Auckland's "housing crisis" is not just due to a shortage of housing, but in particular a shortage of housing choices. Providing more well-designed, smaller properties close to public transport and the city would free up existing suburban houses, allow more people to live close to what's important to them and avoid traffic, and result in a more vibrant city.
Our city's demographics are changing and unlike the commonly assumed pursuit of a quarter-acre dream, not every Aucklander is looking for a large house, nor is this practical. By not allowing "density done well" in our inner suburbs, we're all paying more for housing, and Aucklanders are forced to live in houses bigger than they need, further out than they'd rather be.
By opposing growth where the demand is, we're forcing Auckland to continue to sprawl out further into our region's food basket, and we all pay the cost in terms of providing new infrastructure and forcing more cars onto our already jammed motorways.
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Aucklanders adore cities like Melbourne and Vancouver. What can we learn from urban planning in these cities? They provide a range of well designed terraced housing and apartments, close to the centre of the city, serviced by frequent and reliable public transport. This in turn is the stimulus for jobs, services and outstanding hospitality and creative industries.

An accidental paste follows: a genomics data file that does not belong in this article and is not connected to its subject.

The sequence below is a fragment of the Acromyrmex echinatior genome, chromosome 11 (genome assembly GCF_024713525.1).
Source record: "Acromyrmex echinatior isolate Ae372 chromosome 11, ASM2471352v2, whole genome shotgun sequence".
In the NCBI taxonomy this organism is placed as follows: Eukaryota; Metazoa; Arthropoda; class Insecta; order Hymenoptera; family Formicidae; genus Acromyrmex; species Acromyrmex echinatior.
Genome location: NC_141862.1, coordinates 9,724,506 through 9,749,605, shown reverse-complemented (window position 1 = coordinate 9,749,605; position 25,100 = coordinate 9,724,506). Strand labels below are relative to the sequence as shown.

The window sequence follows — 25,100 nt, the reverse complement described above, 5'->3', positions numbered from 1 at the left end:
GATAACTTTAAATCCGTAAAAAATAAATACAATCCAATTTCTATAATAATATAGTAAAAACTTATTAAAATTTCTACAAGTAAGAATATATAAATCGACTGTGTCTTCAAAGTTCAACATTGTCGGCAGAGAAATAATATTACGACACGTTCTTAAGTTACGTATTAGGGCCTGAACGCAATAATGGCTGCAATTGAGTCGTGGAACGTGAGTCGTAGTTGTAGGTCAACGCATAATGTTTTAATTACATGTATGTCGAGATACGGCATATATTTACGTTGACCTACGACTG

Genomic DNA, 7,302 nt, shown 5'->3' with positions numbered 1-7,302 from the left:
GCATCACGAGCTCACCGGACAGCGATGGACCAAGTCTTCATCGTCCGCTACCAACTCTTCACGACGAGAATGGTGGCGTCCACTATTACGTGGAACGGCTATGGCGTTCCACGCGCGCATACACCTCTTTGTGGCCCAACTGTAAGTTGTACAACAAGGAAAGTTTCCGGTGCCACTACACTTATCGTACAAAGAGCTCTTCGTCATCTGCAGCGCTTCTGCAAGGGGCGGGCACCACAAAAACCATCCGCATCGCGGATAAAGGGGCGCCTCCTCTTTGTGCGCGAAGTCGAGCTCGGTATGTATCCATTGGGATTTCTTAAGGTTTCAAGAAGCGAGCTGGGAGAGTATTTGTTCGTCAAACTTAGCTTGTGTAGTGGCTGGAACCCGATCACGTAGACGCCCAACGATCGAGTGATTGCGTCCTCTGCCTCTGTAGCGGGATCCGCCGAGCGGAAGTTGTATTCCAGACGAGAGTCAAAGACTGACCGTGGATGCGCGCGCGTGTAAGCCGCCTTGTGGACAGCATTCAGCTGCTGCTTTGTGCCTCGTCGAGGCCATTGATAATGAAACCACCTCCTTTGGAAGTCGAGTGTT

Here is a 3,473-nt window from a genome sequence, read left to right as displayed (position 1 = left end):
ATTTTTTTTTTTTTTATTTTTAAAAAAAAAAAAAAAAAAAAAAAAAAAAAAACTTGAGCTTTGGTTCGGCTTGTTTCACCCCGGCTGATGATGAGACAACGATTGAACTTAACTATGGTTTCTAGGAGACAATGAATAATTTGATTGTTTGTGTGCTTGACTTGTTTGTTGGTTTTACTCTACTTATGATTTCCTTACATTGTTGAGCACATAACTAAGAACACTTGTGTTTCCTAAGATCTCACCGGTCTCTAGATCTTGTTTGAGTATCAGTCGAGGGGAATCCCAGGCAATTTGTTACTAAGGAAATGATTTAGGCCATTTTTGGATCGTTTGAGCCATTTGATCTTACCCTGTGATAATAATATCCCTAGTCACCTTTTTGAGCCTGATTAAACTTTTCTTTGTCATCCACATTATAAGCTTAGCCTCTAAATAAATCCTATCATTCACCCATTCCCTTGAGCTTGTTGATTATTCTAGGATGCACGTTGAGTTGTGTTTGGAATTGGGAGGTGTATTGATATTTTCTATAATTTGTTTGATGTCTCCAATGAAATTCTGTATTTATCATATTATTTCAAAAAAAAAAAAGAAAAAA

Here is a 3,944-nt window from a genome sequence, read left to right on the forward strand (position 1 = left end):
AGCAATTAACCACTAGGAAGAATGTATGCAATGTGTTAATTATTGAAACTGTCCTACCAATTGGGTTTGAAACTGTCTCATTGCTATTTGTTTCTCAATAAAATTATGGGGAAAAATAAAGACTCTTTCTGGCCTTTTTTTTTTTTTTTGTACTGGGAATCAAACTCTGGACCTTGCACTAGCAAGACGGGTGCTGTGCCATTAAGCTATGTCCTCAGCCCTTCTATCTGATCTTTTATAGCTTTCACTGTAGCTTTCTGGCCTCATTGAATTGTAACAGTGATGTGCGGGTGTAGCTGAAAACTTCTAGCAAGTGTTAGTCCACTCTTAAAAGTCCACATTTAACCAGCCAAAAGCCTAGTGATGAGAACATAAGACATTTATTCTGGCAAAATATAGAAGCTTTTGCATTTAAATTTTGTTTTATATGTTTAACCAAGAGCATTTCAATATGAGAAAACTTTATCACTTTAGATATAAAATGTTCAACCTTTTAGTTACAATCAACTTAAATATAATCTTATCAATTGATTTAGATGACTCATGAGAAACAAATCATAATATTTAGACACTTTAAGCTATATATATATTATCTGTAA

If we were serious about removing red tape and the need to provide more affordable housing, we'd allow for more development within our existing suburbs, instead of suffocating them. The Unitary Plan already drastically relaxes the metropolitan urban limit, allowing around half of Auckland's future growth to be accommodated as urban sprawl. Despite this massive expansion outwards, the Plan in its current shape continues to impose significant restrictions on where new housing can be provided in town centres.
Intensification does not have to be a battle with heritage. There are many pockets of land in Auckland's town centres and inner suburbs which are underused and offer no heritage value - empty car yards and disused industrial buildings. These 'low hanging fruit' pockets of land should be transformed into vibrant, mixed developments. Pockets of Kingsland, Onehunga, Eden Terrace and the Great North Road ridge line are prime examples.
Auckland is growing and we have an existing shortfall of housing. Providing more housing choices through "density done well" is increasingly what people both young and old desire. Let's roll up our sleeves and discuss the design and quality of new developments in our inner suburbs, rather than whether we need them or not.
• Dr Sudhvir Singh, Generation Zero